In order to highlight the current climate change crisis and emphasize the importance of making a change in daily habits, the World Wildlife Fund and cities around the globe came together to celebrate this year’s Earth Hour.
The worldwide annual event took place on March 27 and started at 8:30 p.m. local time. One hundred twenty-six countries on all seven continents participated.
The goal of this year’s Earth Hour was to have an increased number of participants throughout cities and communities around the globe. According to EarthHour.org, an estimated 1 billion people participated in this year’s event by turning down lights.
“It was a success,” said Dan Forman, manager of public relations for WWF. “We had 126 countries that participated this year up from 88 last year. It is amazing.”
The event was created three years ago by the WWF. Their mission is to take a strong stance against climate change and raise environmental awareness on a global scale.
A majority of densely populated cities in the United States participated, including Chicago. More than 200 buildings downtown joined in. The Navy Pier ferris wheel was dimmed for an hour, as well as the marquees outside Wrigley Field and the Chicago Theatre.
ComEd sponsored the city’s Earth Hour. During the event there was an approximate 1 percent decline of electricity usage which was a noticeable change, according to Peter Pedraza, spokesman for ComEd. A 1 percent decrease is about equivalent to removing 124,320 pounds of carbon dioxide from Earth’s atmosphere.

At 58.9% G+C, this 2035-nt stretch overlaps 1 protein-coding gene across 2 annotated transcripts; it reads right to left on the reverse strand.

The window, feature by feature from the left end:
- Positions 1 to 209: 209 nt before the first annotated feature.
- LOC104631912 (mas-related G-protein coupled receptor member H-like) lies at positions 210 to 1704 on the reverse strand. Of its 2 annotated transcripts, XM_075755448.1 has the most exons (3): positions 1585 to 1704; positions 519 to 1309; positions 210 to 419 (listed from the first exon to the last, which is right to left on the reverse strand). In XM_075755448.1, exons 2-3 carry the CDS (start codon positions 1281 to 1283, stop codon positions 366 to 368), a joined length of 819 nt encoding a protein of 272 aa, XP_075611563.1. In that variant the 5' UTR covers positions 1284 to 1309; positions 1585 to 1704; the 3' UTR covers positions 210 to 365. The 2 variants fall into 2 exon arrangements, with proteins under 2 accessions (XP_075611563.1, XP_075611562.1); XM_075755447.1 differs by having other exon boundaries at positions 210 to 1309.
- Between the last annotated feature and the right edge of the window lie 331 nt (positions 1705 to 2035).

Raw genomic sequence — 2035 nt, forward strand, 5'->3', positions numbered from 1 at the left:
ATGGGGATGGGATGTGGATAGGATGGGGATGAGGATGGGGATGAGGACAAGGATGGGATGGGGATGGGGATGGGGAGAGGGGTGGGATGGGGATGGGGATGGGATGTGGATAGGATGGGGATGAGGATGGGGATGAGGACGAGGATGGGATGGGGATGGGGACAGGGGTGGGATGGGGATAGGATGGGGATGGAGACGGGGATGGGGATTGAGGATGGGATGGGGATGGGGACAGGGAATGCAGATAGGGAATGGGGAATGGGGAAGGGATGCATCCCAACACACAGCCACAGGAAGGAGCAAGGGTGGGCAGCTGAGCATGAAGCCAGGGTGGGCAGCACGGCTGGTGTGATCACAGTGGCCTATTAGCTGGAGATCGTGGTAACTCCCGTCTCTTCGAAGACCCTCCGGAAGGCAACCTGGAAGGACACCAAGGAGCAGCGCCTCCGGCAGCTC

“People care more about the climate now than ever before and every little bit helps,” Forman said.
Forman also mentioned this year, especially, there was a large response from government officials. Many state capitol buildings and governors’ mansions did their part by turning off non-essential lighting.
“Earth Hour sends a clear message that Americans care about their country and the planet,” said Leslie Aun, Earth Hour U.S. managing director, in a public statement. “By turning the lights off on pollution and climate change, we will make the switch to a cleaner, safer and more secure world.”
Outside Chicago, monuments and landmarks such as Mount Rushmore in South Dakota, Niagara Falls in New York and the National Cathedral in Washington, D.C. also took part in Earth Hour.
Globally, landmarks like Paris’ Eiffel Tower, The Great Pyramids of Giza and the Sydney Opera House showed their support as well.
Seventy college campuses across the country, including Columbia, celebrated Earth Hour.
“It was great; we had lights out in all of the buildings,” said John Wawrzaszek, recycling manager at Columbia.
Wawrzaszek also said Columbia has been making an attempt to be more energy efficient by placing timers on many of the lights and electrical sources throughout campus.
Organizations such as The National Education Association, Earth Day Network and the National Honor Society pledged their support, along with businesses like Coca-Cola and Ikea.
“The collaboration process is what makes Earth Hour so special,” Forman said.
World Wildlife Fund officials said they stressed the importance of safety during the hour-long event and asked that lighting pertaining to public safety remain on. Besides Earth Hour, which is their largest project, the organization works to reduce emissions, improve efficiency and stop tropical deforestation.
Although Earth Hour is complete for the year, the WWF will continue to work throughout the year on several projects including Earth Day.
“We work very closely with Earth Day groups,” Forman said. “We are going to be down on the mall [in D.C.] with them on Earth Day.”
This year marks the 40th anniversary of Earth Day, which will take place on April 22.
The National Mall in D.C. will celebrate the anniversary and on April 25 there will be a rally for climate change. The purpose of the rally is to demand Congress take action towards clean energy in 2010.